How do I implement a turbo button into my project?


#1

Hi all,

I am totally new to fight stick building, but for the past days I have been reading a lot about it and I really look forward to building my own. But I have a question, and there would be no better forum then SRK to ask it!
Because I really like the way the turbo button works on the MadCatz Street Fighter Pads, I would like to implement a turbo function into my own project. But I really have no idea how to do this. I hope someone could help me with it, or show me how to do it.

Thanks anyway!

Cheers


#2

If the pcb you use already has a ‘turbo’ function then all you have to do is connect it up like any other button.


#3

Thanks for the quick reply. But I want to use either a PCB from a Sixaxis or Dualshock 3 controller. So there is no turbo fucntion on board.


#4

That sounds a bit tricky.

Personally, I’d get a Project Leo board, to force the sixaxis to be common ground in order for it to work well with a microcontroller. Then, I’d wire in and program a microcontroller that would be wired to all of the main action buttons and turbo button. Then, code it so that it would pull a low to high voltage flip-flop ever 16.67 ms when activated to get a button press once a frame. Then maybe code in some extras, such as a 30 fps turbo or something.


#5

This sounds like a very complicated way to make it work. I am not (yet) good with electronics so I really don’t have a clue on some parts what you are talking about =P


#6

As Nerrage says, that is a very advanced mod you want to do if sticking with a Sixaxis pcb. Don’t try it if you are new to modding.

Why not just use a PS3 Fightpad / Brawlpad pcb instead? They cost next to nothing at the moment, wireless, common ground, and have turbo.


#7

As gahrling says, Brawlpad pcb is probably your best bet, or something like the paewang pcb if you wanted dual system support.


#8

That is true gahrling. But I would really like to build a stick I where I could just charge the battery. This is not possible with a Fightpad nor with a Leo right? The Leo uses a weird 3.7V battery which I have never seen before.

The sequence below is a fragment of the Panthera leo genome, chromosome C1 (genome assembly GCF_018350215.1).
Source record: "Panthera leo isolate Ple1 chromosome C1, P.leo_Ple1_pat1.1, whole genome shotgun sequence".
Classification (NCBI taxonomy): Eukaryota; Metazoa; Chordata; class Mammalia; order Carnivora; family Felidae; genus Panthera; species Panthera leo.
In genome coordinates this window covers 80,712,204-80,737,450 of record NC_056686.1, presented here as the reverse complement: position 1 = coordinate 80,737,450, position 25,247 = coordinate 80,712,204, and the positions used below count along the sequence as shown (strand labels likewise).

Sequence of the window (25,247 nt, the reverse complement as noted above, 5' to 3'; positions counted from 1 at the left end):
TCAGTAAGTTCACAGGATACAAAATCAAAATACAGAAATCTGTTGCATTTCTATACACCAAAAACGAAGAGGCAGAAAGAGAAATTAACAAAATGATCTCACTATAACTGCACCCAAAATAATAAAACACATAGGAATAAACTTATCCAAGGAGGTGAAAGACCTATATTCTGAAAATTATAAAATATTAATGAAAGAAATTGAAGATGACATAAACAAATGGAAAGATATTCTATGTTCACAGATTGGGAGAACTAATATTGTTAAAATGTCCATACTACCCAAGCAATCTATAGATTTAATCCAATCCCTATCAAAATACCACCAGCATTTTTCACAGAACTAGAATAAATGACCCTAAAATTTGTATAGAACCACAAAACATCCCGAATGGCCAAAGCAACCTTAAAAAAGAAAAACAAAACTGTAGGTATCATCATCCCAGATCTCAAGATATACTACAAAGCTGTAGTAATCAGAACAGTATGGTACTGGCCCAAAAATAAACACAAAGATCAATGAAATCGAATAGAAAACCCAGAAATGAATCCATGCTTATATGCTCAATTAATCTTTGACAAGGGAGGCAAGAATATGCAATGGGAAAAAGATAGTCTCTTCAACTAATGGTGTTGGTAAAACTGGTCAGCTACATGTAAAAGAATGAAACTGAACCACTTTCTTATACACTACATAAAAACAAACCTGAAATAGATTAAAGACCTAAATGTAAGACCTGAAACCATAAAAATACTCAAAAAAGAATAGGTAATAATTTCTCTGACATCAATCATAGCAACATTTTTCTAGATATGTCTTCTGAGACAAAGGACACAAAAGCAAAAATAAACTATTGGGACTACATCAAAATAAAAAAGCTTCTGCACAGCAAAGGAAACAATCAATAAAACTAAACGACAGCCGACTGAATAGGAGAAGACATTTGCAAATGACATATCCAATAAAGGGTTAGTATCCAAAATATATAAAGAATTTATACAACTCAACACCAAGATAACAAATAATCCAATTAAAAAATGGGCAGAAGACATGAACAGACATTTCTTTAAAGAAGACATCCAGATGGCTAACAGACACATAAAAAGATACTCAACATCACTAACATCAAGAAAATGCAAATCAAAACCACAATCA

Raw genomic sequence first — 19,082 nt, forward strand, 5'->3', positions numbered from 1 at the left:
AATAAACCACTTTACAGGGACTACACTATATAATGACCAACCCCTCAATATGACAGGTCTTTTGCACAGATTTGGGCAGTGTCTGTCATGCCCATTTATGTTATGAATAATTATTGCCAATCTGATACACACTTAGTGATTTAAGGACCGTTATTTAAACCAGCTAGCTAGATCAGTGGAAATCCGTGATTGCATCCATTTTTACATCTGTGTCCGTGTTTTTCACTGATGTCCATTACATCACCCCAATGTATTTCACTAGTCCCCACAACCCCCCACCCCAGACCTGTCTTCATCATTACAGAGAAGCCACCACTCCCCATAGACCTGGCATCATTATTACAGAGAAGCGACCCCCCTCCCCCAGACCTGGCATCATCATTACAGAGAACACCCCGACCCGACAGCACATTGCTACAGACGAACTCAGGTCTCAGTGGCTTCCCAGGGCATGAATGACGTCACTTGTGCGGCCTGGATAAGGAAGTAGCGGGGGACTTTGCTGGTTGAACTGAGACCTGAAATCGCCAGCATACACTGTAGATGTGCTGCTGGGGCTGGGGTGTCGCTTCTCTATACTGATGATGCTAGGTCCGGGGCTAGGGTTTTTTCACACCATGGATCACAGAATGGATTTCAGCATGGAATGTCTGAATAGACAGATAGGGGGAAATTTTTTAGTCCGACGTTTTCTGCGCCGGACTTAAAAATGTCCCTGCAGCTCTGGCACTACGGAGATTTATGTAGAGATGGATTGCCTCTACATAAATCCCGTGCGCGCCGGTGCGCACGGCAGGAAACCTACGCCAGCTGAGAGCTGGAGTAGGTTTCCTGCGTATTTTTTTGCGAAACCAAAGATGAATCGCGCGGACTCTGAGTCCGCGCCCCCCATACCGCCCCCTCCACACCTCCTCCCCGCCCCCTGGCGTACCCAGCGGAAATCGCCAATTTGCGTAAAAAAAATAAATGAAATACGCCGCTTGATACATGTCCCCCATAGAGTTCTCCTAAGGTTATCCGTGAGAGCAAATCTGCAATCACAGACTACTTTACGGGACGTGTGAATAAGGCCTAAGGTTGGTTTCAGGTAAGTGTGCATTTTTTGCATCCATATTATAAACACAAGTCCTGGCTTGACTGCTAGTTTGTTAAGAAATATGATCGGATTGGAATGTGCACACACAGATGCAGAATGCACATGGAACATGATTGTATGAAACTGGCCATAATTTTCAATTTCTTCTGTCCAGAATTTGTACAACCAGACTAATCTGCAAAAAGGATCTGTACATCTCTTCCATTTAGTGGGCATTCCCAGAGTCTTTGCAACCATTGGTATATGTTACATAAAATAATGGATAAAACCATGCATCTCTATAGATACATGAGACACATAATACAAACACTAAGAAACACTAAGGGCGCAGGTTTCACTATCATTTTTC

By the way, is there maybe a place I can get basic information about electronics? Or at least, more info about how PCB’s work with their commen ground etc?


#9

Short of using a PCB that comes with turbo functions, a microcontroller is probably one of the simplest ways to do something like that. (FWIW, you probably won’t need off-chip flip-flops, and typical Turbo on current consoles is around 25 presses per second.)


#10

But because I am pretty new to complex electronics, I really don’t have a clue how to pull this off!


#11

Perhaps a good reason why you shouldn’t be attempting this project yet. The things you want (hacking a Sixaxis controller and adding a turbo mode) do not equate to your current level of experience. I don’t think you appreciate how difficult this will be for you!

You might be able to hire a modder to do this for you, immediate thoughts are with someone like Gummo.

Otherwise you’d be better off keeping things simple for now. Two options:

  1. Use your Sixaxis pcb with a AXISdapter board. You won’t have turbo.

  2. Use a PS3 Fightpad / Brawlpad pcb. You will have turbo.


#12

if your building it for the PC and PS3 you can still download C Libs for just about any microcontroller. I’m a big fan of AVR’s. this is the second time in two days I think I mentioned the teensy 2.0 and the teensy 2.0+ they are like $16 and $22. cheaper than most other pad hacks or PCB’s you could buy. it will take up all your time if you never wrote code in C or compiled or programmed a microcontroller. I would like to see more people on this forum doing their own microcontroller projects instead of it all being done by one person. there is a lot of information on the internet but I don’t want to jack this thread with a two page response.

http://www.pjrc.com/teensy/

as a side note to making your own turbo. there are many ways but here is another. when you have a common ground pad, that means that each input pin is connected to V+ through a resistor making the microcontroller see V+ at that input pin. when you press a button, you are pulling that pin to 0v (ground). since there is a resistor sitting between the input pin for that button and V+ but no resistor on the ground side, the microcontroller sees this 0v as a ON (button pressed). but in reality its being triggered when there is NO electricity flowing to that pin. if you want to make your own turbo you need to totally erase that pull up resistor so you can control whats going in to that pin of the microcontroller from yet another microcontroller. they connect pin for pin. output to input. just dont send 5v logic to a 3.3v microcontroller that might come stock in the pad you are hacking.